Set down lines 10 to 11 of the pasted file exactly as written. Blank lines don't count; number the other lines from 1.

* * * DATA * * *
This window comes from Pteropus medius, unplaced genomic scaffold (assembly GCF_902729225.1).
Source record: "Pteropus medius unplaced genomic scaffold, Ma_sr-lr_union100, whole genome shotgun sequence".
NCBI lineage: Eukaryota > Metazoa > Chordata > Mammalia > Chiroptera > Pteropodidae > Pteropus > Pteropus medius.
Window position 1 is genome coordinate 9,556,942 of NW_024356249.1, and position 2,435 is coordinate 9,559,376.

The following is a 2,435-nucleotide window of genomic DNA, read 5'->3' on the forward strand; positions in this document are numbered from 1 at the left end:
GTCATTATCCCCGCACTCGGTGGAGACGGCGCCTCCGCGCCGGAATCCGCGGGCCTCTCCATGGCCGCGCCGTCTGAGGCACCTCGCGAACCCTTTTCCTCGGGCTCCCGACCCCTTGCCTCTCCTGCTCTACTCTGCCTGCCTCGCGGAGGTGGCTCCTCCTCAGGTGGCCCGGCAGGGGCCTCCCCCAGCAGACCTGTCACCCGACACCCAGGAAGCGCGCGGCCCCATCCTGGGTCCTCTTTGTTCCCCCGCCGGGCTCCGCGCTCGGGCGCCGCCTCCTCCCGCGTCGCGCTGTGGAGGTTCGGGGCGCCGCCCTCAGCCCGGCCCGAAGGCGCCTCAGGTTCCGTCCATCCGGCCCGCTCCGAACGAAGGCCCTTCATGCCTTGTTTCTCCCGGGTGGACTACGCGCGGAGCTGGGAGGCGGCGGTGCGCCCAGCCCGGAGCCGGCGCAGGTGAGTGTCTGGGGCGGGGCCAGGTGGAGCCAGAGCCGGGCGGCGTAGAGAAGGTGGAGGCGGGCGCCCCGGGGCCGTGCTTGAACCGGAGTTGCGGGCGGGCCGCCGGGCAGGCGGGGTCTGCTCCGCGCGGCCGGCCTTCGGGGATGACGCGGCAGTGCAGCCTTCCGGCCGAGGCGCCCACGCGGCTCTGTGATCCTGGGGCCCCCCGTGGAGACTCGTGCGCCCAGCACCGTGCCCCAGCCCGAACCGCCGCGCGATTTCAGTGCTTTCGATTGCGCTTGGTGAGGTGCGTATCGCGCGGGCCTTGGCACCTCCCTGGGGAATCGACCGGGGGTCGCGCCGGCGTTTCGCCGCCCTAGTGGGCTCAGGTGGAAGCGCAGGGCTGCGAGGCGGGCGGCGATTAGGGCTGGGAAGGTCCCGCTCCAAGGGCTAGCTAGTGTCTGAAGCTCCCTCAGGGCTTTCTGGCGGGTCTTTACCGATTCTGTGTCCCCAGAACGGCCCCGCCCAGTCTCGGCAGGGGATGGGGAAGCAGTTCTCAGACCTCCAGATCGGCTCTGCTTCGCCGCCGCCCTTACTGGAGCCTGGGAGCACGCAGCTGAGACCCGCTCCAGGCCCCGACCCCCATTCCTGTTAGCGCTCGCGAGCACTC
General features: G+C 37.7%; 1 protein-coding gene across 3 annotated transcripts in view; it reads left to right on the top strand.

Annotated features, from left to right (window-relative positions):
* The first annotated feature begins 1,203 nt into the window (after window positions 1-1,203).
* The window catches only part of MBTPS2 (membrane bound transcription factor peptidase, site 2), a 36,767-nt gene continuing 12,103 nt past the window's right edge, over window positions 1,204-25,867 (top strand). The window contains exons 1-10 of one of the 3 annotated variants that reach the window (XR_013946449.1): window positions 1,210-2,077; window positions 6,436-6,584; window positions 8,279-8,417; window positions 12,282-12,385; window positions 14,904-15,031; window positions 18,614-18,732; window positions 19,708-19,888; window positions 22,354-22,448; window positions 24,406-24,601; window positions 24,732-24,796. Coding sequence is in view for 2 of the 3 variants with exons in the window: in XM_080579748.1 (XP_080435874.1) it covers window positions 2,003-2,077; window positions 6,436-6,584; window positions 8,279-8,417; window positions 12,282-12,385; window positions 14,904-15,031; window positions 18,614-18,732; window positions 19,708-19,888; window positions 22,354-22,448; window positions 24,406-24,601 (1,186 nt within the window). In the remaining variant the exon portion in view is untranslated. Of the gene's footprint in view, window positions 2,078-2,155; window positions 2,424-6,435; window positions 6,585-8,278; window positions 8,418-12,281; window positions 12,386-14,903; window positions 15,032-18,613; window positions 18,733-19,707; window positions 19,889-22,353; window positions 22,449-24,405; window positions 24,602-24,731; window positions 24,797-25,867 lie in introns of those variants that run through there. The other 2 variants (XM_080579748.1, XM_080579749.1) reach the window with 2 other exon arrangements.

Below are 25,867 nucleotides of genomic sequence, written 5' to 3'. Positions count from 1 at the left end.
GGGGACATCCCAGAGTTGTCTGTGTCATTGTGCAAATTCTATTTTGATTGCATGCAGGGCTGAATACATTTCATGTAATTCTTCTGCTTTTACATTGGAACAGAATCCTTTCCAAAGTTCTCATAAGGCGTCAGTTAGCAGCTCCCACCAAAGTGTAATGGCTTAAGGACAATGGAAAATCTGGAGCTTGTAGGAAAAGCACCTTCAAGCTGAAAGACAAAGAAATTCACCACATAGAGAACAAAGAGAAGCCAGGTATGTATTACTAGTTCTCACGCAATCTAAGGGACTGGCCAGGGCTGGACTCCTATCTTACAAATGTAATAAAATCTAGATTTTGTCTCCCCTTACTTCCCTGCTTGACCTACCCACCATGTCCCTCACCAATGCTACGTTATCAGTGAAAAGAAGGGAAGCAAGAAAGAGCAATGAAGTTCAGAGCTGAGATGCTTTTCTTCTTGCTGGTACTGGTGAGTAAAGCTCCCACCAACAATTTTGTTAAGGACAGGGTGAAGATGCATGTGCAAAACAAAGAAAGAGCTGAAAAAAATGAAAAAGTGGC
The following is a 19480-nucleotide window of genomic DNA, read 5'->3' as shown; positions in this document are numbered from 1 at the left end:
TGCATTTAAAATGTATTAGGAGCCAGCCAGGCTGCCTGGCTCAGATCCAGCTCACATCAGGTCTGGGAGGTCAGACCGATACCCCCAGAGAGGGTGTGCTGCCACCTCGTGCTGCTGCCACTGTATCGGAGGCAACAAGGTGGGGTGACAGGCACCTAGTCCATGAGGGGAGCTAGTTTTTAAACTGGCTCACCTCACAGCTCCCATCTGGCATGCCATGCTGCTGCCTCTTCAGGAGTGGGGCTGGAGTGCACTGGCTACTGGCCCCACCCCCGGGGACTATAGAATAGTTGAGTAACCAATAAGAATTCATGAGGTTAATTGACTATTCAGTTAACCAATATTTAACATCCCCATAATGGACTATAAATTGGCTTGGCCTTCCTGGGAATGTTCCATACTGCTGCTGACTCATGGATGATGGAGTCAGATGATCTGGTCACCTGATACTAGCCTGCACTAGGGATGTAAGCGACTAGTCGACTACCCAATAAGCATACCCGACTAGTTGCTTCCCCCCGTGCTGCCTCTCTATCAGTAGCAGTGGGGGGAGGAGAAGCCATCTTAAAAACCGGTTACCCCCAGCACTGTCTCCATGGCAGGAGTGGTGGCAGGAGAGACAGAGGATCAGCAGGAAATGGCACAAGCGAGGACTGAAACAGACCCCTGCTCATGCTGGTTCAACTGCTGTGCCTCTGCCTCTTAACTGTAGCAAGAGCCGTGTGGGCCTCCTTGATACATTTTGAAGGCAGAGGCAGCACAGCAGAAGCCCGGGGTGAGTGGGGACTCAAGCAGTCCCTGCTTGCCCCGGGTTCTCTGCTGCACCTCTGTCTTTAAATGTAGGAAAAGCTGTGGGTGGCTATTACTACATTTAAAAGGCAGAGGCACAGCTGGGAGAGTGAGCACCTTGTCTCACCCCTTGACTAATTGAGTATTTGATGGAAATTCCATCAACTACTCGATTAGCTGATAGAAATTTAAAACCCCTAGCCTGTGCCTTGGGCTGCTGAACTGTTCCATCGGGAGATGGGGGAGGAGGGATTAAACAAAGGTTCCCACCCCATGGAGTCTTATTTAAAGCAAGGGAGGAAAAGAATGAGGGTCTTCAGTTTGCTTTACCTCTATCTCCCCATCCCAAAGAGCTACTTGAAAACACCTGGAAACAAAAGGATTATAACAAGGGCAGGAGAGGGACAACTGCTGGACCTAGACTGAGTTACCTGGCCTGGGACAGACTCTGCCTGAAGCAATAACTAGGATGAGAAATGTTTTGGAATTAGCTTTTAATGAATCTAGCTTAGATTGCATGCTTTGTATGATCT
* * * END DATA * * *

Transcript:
* The window catches only part of MBTPS2 (membrane bound transcription factor peptidase, site 2), a 36,767-nt gene continuing 12,103 nt past the window's right edge, over window positions 1,204-25,867 (top strand). The window contains exons 1-10 of one of the 3 annotated variants that reach the window (XR_013946449.1): window positions 1,210-2,077; window positions 6,436-6,584; window positions 8,279-8,417; window positions 12,282-12,385; window positions 14,904-15,031; window positions 18,614-18,732; window positions 19,708-19,888; window positions 22,354-22,448; window positions 24,406-24,601; window positions 24,732-24,796. Coding sequence is in view for 2 of the 3 variants with exons in the window: in XM_080579748.1 (XP_080435874.1) it covers window positions 2,003-2,077; window positions 6,436-6,584; window positions 8,279-8,417; window positions 12,282-12,385; window positions 14,904-15,031; window positions 18,614-18,732; window positions 19,708-19,888; window positions 22,354-22,448; window positions 24,406-24,601 (1,186 nt within the window). In the remaining variant the exon portion in view is untranslated. Of the gene's footprint in view, window positions 2,078-2,155; window positions 2,424-6,435; window positions 6,585-8,278; window positions 8,418-12,281; window positions 12,386-14,903; window positions 15,032-18,613; window positions 18,733-19,707; window positions 19,889-22,353; window positions 22,449-24,405; window positions 24,602-24,731; window positions 24,797-25,867 lie in introns of those variants that run through there. The other 2 variants (XM_080579748.1, XM_080579749.1) reach the window with 2 other exon arrangements.

Below are 25,867 nucleotides of genomic sequence, written 5' to 3'. Positions count from 1 at the left end.